-- 3:20 p.m. (4:20 a.m.) Meeting with young people at Notre Dame College. Speech by pope.

-- 4:45 p.m. (5:45 a.m.) Farewell ceremony at Dhaka International Airport.

-- 5:05 p.m. (6:05 a.m.) Departure by plane for Rome.

-- 11 p.m. (5 p.m.) Arrival at Rome's Fiumicino airport.

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At Mass, Jesus seeks to bring others with him to salvation, pope says

Wed, 11/22/2017 - 9:16am

IMAGE: CNS/Paul Haring

By Carol Glatz

VATICAN CITY (CNS) -- If people really understood that participating at Mass is witnessing Christ's suffering, death and resurrection, then maybe they would stop taking pictures, talking, making comments and acting as if it were some kind of show, Pope Francis said.

"This is Mass: to enter into Jesus' passion, death, resurrection and ascension. When we go to Mass, it is as if we were going to Calvary, it's the same," the pope said Nov. 22 during his weekly general audience.

If people realize that Jesus is truly present in the Eucharist and is letting himself be broken and pouring out his love and mercy for everyone, "would we allow ourselves to chitchat, take pictures, to be on show? No," the pope said.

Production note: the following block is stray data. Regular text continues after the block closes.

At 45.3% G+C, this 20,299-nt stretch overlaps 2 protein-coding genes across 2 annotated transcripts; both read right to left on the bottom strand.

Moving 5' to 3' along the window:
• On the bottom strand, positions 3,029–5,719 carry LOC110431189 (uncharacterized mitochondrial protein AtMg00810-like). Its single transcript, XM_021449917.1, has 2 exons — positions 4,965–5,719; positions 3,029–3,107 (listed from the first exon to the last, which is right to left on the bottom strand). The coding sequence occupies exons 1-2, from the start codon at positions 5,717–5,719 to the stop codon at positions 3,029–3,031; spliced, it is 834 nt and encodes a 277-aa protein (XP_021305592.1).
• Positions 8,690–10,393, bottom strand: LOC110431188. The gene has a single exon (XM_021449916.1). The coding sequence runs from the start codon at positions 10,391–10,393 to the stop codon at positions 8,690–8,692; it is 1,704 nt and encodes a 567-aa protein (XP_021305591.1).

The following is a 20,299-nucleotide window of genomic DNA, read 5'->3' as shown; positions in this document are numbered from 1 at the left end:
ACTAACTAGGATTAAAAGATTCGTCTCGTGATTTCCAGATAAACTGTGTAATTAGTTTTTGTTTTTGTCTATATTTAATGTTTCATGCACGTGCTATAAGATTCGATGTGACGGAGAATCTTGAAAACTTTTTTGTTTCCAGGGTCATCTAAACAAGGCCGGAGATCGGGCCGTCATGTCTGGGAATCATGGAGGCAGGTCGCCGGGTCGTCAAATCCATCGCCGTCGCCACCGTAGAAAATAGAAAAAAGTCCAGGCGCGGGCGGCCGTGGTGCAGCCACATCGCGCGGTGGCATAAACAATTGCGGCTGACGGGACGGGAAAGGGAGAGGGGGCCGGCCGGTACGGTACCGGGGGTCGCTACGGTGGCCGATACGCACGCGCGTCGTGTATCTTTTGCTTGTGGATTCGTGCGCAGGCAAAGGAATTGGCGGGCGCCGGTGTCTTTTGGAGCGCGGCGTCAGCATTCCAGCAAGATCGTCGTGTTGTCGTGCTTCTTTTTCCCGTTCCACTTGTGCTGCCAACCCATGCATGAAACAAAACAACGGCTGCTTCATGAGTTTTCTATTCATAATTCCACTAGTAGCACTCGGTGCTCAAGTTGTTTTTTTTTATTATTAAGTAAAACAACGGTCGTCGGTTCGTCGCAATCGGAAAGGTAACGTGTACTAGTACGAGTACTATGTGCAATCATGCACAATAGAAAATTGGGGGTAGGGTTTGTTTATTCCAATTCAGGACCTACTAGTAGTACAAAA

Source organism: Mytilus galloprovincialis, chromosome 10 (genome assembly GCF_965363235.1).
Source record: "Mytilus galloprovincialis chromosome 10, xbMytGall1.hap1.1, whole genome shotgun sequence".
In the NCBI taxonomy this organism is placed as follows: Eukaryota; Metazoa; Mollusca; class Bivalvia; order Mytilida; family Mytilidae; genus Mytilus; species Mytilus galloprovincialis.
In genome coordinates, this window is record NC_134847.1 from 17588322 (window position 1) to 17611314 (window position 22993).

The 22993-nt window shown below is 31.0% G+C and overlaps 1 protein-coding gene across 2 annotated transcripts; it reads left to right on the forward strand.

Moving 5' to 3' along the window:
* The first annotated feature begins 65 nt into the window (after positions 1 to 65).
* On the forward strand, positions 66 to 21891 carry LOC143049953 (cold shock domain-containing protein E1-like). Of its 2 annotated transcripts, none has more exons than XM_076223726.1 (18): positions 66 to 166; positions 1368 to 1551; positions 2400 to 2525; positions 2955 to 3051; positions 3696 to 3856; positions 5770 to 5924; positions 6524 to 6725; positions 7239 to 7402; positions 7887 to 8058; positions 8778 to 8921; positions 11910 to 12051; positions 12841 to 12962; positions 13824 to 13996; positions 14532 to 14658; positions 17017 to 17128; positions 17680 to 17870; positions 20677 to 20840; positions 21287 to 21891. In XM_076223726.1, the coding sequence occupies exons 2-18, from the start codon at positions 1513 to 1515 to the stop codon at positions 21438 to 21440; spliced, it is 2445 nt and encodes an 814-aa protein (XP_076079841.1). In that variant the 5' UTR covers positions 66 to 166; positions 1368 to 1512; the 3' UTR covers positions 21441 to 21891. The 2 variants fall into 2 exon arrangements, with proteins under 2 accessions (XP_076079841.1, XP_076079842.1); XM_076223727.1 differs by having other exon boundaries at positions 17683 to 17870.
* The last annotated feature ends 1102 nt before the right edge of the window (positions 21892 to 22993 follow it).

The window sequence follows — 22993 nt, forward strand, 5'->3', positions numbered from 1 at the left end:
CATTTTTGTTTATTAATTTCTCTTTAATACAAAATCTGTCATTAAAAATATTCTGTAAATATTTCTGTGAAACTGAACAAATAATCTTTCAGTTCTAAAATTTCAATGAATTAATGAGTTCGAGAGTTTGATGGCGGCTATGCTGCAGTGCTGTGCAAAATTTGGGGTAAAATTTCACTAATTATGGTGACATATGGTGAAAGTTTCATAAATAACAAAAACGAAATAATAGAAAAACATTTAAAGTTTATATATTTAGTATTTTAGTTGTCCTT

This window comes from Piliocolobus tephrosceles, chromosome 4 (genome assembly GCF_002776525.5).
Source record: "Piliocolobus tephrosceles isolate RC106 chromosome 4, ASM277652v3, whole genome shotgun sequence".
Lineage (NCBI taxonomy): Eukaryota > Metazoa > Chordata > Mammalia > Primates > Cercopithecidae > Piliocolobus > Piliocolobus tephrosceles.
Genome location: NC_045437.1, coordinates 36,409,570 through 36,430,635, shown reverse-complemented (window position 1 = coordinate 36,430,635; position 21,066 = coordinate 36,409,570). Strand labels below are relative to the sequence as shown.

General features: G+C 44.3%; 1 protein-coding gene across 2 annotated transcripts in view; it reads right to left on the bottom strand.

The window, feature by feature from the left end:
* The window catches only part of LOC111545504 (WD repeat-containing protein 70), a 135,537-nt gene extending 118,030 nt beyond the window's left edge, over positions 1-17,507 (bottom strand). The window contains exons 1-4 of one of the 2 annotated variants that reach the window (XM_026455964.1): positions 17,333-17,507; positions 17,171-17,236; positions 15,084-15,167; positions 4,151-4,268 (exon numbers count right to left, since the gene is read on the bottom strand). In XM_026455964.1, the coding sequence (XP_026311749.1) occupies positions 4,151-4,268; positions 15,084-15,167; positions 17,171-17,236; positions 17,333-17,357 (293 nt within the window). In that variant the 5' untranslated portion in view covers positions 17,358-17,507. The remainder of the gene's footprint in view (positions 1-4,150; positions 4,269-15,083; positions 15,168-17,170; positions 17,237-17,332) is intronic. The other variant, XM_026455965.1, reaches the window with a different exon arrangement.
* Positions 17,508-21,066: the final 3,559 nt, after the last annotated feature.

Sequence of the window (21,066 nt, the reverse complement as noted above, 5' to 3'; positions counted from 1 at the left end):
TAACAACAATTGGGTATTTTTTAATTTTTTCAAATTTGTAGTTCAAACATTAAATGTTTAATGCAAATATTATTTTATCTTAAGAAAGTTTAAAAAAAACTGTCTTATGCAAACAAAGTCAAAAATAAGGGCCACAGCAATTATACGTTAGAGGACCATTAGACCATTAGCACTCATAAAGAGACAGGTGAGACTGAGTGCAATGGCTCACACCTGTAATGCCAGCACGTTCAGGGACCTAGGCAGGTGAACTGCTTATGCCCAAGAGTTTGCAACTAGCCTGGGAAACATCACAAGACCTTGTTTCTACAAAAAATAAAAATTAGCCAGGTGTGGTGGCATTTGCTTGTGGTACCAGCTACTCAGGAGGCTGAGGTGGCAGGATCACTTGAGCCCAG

"For sure we would be silent, in mourning and also in joy for being saved," he said.

The pope continued his series of audience talks on the Mass, reflecting on what Mass really is and why it is so important.

The Mass, as a "memorial," is more than just remembering an event from the past, the pope said. It is making that event present and alive in a way that transforms those who participate.

The Eucharist is the focal point of God's saving act, he said; it is Jesus making himself present in the bread, "broken for us, pouring out all of his mercy and love on us like he did on the cross, in that way, renewing our hearts, our lives and the way we relate to him and our brothers and sisters."

"Every celebration of the Eucharist is a beam of that sun that never sets, which is the risen Jesus Christ. To take part in Mass, especially on Sundays, means entering into the victory of the resurrection, being illuminated by his light, warmed by his heat," he said. Mass is "the triumph of Jesus."

As Jesus goes from death to eternal life during the Mass celebration, he is seeking also to "carry us with him" toward eternal life, Pope Francis said.

By spilling his blood, the pope continued, "he frees us from death and the fear of death. He frees us not only from the domination of physical death but also spiritual death -- evil and sin," which pollute one's life, making it lose its beauty, vitality and meaning.

"In the Eucharist, (Jesus) wants to transmit his paschal, victorious love," the pope said. "If we receive it with faith, we too can truly love God and our neighbor, we can love like he loved us, giving life."

When people experience the power of Christ's love within them, then they can give themselves freely and fully to others, even their enemies, without fear, he said.